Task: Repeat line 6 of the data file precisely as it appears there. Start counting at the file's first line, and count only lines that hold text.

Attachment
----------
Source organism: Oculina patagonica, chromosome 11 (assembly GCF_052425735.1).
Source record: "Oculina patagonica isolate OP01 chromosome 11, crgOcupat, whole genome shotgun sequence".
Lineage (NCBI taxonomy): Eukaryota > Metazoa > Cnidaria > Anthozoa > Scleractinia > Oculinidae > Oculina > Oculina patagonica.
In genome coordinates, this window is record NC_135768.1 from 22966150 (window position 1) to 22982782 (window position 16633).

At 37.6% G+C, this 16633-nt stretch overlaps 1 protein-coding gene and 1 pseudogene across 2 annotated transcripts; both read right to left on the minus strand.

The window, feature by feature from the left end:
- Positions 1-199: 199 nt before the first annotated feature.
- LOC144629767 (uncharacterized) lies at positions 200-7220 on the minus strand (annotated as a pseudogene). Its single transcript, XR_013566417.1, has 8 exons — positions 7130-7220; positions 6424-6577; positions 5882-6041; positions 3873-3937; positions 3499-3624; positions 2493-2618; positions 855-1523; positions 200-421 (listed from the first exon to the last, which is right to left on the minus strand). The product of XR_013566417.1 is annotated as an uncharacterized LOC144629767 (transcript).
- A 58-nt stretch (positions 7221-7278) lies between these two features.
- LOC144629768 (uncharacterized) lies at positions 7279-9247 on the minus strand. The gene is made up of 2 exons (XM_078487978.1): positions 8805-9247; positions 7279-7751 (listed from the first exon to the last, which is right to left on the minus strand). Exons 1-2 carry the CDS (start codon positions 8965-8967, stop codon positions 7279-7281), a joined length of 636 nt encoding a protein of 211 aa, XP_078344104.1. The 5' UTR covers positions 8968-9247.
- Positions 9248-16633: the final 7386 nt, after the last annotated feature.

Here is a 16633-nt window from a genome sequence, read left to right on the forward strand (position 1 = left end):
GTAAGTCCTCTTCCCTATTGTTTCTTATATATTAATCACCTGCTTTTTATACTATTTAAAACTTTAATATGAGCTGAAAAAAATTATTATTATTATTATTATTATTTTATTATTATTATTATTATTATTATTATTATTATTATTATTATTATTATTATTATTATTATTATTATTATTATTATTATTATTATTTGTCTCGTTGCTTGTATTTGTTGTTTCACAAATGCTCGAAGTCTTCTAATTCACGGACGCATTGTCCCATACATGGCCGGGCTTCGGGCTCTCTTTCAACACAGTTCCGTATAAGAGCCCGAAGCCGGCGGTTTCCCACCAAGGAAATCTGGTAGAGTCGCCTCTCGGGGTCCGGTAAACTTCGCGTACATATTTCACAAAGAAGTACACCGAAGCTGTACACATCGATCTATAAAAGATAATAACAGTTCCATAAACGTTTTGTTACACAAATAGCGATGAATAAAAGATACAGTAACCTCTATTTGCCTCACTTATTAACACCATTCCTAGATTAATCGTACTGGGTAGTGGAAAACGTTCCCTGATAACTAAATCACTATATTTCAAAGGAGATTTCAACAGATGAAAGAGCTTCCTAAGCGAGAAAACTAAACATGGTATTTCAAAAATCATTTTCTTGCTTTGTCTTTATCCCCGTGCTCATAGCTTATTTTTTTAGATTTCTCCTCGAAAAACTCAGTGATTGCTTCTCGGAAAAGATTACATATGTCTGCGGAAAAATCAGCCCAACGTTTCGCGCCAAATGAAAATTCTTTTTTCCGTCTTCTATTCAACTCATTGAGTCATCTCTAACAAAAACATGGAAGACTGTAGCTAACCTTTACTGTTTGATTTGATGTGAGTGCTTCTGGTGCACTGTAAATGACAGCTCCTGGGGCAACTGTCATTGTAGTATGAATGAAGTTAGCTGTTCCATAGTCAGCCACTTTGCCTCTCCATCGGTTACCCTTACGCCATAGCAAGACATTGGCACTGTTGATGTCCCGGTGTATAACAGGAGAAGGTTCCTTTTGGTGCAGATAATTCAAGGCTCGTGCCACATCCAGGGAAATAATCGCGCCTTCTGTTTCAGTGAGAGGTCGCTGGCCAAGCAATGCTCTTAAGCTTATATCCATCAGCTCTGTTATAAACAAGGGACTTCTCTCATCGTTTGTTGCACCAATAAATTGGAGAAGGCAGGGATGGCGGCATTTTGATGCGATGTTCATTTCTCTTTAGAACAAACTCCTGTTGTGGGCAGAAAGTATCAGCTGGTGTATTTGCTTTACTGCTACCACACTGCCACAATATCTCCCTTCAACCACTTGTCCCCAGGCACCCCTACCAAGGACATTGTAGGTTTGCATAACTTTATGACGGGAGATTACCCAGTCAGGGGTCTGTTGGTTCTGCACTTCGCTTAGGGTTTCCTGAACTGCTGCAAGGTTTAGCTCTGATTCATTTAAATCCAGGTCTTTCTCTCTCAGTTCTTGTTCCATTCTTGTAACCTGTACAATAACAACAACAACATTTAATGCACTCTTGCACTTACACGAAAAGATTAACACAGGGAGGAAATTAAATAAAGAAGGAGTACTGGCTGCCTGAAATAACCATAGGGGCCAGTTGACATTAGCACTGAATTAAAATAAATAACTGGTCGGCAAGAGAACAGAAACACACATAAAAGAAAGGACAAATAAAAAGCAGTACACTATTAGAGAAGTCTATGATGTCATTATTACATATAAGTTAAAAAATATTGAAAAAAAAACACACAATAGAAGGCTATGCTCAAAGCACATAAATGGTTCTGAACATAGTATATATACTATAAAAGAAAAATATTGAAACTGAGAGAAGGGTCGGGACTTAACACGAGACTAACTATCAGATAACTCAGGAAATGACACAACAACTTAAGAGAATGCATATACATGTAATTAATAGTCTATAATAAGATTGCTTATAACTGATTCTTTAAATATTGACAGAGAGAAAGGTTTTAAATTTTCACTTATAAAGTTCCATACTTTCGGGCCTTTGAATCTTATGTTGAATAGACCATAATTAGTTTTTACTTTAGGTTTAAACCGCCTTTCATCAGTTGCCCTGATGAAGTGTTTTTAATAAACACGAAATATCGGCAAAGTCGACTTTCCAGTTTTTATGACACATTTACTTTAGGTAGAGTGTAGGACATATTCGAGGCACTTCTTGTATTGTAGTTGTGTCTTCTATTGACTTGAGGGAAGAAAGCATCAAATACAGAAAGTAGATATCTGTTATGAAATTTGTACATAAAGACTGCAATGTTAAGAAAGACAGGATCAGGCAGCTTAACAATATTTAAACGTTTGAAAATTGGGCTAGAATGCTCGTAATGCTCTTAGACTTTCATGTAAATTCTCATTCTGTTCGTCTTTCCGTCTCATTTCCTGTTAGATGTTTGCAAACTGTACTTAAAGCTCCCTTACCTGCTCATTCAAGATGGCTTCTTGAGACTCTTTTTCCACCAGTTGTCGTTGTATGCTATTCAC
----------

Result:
The window, feature by feature from the left end: